• 6. Joaquin Miller was the pen name of Cincinnatus Heine Miller (1837–1913), an American poet nicknamed "Byron of the Rockies" and "Poet of the Sierras." In 1871, the Westminster Review described Miller as "leaving out the coarseness which marked Walt Whitman's poetry" (297). In an entry in his journal dated August 1, 1871, the naturalist John Burroughs recorded Whitman's fondness for Miller's poetry; see Clara Barrus, Whitman and Burroughs—Comrades (Boston: Houghton Mifflin Co., 1931), 60. Whitman met Miller for the first time in 1872; he wrote of a visit with Miller in a July 19, 1872, letter to his former publisher and fellow clerk Charles W. Eldridge. [back]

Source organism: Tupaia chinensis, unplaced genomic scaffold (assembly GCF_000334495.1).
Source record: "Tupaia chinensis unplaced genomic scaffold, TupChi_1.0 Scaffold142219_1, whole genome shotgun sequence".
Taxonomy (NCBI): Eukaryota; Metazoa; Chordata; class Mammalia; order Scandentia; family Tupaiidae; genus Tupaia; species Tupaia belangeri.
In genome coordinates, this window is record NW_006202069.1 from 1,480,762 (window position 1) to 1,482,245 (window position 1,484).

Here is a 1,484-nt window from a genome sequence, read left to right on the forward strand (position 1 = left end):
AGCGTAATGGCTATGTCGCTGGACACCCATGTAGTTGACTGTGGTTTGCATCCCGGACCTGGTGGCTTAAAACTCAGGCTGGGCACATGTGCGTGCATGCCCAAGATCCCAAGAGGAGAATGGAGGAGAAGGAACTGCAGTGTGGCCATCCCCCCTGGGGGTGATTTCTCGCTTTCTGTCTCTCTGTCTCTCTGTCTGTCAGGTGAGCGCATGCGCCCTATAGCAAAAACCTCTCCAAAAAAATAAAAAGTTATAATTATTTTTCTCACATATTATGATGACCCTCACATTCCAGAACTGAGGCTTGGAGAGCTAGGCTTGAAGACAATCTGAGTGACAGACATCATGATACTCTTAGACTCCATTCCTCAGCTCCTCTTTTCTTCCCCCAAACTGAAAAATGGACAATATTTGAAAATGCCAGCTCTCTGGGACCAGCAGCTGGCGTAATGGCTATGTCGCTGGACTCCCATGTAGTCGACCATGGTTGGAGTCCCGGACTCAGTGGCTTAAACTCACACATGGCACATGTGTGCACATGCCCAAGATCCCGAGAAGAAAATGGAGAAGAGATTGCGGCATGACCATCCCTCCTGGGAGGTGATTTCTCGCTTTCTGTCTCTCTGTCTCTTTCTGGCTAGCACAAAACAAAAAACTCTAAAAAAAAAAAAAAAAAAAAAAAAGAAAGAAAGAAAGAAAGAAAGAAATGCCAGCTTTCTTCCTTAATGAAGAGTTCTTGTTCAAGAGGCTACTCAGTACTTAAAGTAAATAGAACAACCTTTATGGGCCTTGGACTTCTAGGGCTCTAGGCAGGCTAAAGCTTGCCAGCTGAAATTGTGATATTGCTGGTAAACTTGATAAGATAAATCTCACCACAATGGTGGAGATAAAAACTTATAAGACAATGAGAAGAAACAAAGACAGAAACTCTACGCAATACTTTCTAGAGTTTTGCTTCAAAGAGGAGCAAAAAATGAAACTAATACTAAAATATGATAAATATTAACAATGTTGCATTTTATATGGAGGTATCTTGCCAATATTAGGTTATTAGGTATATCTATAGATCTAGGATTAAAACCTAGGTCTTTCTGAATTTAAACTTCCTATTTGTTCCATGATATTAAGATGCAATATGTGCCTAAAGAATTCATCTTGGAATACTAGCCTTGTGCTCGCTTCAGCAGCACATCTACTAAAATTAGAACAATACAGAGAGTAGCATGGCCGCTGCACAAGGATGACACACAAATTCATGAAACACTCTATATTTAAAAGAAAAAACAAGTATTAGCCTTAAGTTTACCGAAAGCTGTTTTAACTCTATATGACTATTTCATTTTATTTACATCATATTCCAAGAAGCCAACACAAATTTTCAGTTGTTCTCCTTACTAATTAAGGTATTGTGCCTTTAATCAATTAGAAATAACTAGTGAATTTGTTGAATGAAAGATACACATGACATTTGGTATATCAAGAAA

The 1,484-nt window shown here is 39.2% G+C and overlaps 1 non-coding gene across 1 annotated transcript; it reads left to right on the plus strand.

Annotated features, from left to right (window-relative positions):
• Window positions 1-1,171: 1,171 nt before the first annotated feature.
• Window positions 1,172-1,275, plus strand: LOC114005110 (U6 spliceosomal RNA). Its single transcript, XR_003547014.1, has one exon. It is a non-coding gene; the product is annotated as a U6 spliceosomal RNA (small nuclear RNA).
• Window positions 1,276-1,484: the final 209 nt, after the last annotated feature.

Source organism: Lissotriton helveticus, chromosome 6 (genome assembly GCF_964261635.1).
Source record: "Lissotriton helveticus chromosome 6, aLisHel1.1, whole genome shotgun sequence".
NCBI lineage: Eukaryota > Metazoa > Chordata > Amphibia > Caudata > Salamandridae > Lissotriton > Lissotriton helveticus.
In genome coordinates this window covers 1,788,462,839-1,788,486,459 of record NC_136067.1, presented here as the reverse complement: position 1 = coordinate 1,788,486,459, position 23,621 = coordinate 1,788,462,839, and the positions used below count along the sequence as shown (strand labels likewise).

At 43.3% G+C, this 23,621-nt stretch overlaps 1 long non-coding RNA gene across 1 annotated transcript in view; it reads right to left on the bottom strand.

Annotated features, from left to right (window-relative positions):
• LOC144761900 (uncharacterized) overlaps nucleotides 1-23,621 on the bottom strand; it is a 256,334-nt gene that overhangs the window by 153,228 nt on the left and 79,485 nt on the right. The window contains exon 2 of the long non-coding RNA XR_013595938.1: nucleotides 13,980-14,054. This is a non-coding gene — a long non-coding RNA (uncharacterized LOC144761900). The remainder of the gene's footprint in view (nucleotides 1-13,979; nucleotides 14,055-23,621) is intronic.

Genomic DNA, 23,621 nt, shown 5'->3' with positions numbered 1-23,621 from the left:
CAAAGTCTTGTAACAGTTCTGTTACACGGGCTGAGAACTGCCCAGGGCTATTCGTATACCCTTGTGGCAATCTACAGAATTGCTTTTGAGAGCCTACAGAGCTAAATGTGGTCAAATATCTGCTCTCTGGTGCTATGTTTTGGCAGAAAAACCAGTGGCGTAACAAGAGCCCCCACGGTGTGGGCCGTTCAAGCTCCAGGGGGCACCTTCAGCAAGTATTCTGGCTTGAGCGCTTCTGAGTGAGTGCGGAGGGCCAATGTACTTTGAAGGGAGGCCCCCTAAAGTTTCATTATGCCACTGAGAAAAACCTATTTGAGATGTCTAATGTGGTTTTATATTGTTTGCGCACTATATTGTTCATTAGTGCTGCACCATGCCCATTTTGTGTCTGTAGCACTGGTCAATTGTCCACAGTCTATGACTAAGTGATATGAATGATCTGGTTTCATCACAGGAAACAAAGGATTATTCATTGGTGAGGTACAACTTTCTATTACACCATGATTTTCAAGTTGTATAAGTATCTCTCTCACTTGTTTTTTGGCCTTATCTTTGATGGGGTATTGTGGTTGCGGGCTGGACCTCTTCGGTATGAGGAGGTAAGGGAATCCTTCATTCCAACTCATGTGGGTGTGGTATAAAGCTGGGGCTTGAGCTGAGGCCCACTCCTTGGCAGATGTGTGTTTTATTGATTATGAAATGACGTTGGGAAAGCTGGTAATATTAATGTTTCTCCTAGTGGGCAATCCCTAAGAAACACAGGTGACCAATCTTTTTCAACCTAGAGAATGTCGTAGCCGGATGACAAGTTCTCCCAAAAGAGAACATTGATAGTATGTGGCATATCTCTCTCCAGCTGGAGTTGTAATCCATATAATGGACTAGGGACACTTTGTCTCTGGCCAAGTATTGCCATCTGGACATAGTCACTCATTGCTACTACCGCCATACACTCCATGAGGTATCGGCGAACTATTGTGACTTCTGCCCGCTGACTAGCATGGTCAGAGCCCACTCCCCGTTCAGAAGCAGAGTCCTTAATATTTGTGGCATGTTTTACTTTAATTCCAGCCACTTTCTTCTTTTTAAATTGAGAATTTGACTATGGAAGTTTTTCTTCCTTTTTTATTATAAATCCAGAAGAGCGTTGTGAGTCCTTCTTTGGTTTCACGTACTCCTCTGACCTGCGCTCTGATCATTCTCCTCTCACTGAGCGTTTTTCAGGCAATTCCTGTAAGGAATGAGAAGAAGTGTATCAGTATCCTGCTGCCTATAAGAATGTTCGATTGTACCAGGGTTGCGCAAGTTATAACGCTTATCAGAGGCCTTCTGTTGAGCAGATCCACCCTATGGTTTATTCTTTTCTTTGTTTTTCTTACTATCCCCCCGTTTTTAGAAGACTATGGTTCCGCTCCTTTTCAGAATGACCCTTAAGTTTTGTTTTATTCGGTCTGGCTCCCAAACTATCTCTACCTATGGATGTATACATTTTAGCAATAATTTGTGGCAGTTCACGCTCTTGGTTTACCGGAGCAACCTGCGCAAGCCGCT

• 7. Mason Locke Weems (1759–1825) was an American minister and writer. His biography The Life of Washington relayed several apocryphal stories about George Washington and was meant to be a moralist tract for young readers. [back]
  • 8. Johnson is likely referring to Philosophy of Moral Feelings, a book by Scottish physician and philosopher John Abercrombie (1780–1844). The book was published in many editions in the U.S. and England after its first appearance in 1833, including editions explicitly for schoolroom use. [back]
  • 9. Johnson here quotes from Whitman's poem "All is Truth." [back]
  • 10. As yet we have no information about this person. [back]